Get Politically Active: Social Security Tax Rates

discuss

 

“Get Politically Active”  is an occasional entry that contains a document on a current political issue.  It will be one page long and easy to copy. Consider emailing this to contacts that might be interested in this topic.  Someone may want to pass this out at a Town Hall Meeting.

Background: In a Press Release, Rep. Tom Reed claims that the Social Security Administration has unfairly “raided” the “Retirement Fund (Old-Age  & Survivor Insurance) in favor of the Disability all 11 times funding changes happened. That is not true, and the following chart, from the Center of Budget Policy Priorities shows it. Five of the 11 allocations of worker’s payroll deductions (1979, 1980, 1983, 1984 and 1997) the SSA actually increased the Retirement Fund and decreased Disability Fund.

Other Social Security articles from the New NY 23rd.

Go To Historical Social Security Rates for a pdf copy of the table below, or click on the chart for a jpeg. To see or download the full CBPP’s report (6 pages) “Congress Needs to Boost Disability Insurance Share of Payroll Tax by 2016” report click here.

Historical Social Security

Old-Age & Survivors Insurance and Disability Insurance

Historical OASI & DI Tax Rates

GPA=SS
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About pystew

Retired Teacher, political science geek, village trustee. I lean a little left, but like a good political discussion. My blog, the New NY 23rd (http://newny23rd) is about discussing the issues facing the people of our new congressional district. Let's hear all sides of the issues, not just what the candidates want us to hear.
This entry was posted in Economics, Health Care, Reed's Views, Seniors, Uncategorized, Veterans and tagged , , , , , . Bookmark the permalink.

5 Responses to Get Politically Active: Social Security Tax Rates

  1. whungerford says:

    Sadly, Tom’s hostility to Social Security isn’t likely to be overcome with facts. I believe it is based on a core belief that peoples’ welfare, even as conservative an idea as retirement insurance, isn’t the responsibility of government, that all such programs, however successful, ought to be private for profit enterprises. Tom’s disregard for facts is evident in his statement “government cannot create jobs” which appears in his meeting handouts.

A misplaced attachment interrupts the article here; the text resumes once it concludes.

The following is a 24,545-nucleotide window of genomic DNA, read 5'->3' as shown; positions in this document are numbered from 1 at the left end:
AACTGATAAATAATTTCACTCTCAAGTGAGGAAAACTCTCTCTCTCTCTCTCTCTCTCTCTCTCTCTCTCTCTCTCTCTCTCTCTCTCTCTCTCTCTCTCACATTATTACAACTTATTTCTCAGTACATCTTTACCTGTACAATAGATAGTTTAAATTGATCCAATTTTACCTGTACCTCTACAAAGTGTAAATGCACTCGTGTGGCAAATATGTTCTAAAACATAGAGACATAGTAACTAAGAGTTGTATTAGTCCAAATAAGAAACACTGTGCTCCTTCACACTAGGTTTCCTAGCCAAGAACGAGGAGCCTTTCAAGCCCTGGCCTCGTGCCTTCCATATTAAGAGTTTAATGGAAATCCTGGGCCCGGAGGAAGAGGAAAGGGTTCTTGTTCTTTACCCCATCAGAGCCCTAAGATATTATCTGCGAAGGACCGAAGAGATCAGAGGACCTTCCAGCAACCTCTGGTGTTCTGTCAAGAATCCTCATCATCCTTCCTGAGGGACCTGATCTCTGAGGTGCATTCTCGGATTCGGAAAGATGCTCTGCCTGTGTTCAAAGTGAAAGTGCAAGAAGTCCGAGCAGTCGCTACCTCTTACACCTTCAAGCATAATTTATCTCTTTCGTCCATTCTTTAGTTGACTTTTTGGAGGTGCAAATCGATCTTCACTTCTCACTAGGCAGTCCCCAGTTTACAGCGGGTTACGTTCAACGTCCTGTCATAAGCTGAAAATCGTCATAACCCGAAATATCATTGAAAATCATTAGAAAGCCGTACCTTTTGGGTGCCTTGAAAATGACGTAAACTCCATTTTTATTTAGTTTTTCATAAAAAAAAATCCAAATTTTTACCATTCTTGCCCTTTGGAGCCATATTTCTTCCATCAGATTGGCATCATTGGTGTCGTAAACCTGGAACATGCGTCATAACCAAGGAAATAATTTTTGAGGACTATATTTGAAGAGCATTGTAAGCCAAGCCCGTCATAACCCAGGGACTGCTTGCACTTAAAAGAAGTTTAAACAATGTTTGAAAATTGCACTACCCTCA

• josephurban says:

      I would say government creates one too many jobs in Tom’s case.

    • pystew says:

      The right side of Tom’s mouth says that “government cannot create jobs” while left side tells us of all the jobs that the Keystone Pipeline will provide us.

    • whungerford says:

      We see that Reed’s statements aren’t intended to be factual. His base must recognize that his words reflect their common belief–private jobs good; government jobs no good. Since Reed’s view isn’t based on fact but rather feelings, how do we properly “frame the debate?”

      • pystew says:

        Framing is based on emotions. We don’t use his terms, we promote our values. Bear with me since I’m still learning…

        One purpose of government is to plan and invest for a better future. Our parents/grandparents did. In the 1950’s government workers sweated to create President Eisenhower’s Interstate Highway system. They built new schools and colleges. Their graduates, including veterans using the GI Bill, jump-started the middle class, and the economy grew.

        The government took responsibility to provide for medical research, improved communications, and develop more-efficient transportation systems. They have evolved into the wonders that we take for granted today—longer lives, satellites, the internet, cell phones, safer and fuel-efficient automobiles. We can’t forget how much weather forecasting has improved in our life-times.

        To develop a better environment, the government is backing new, efficient green technology projects. They have begun to find their way into new Industries, which have improved our lives. They will continue to do so.

        .

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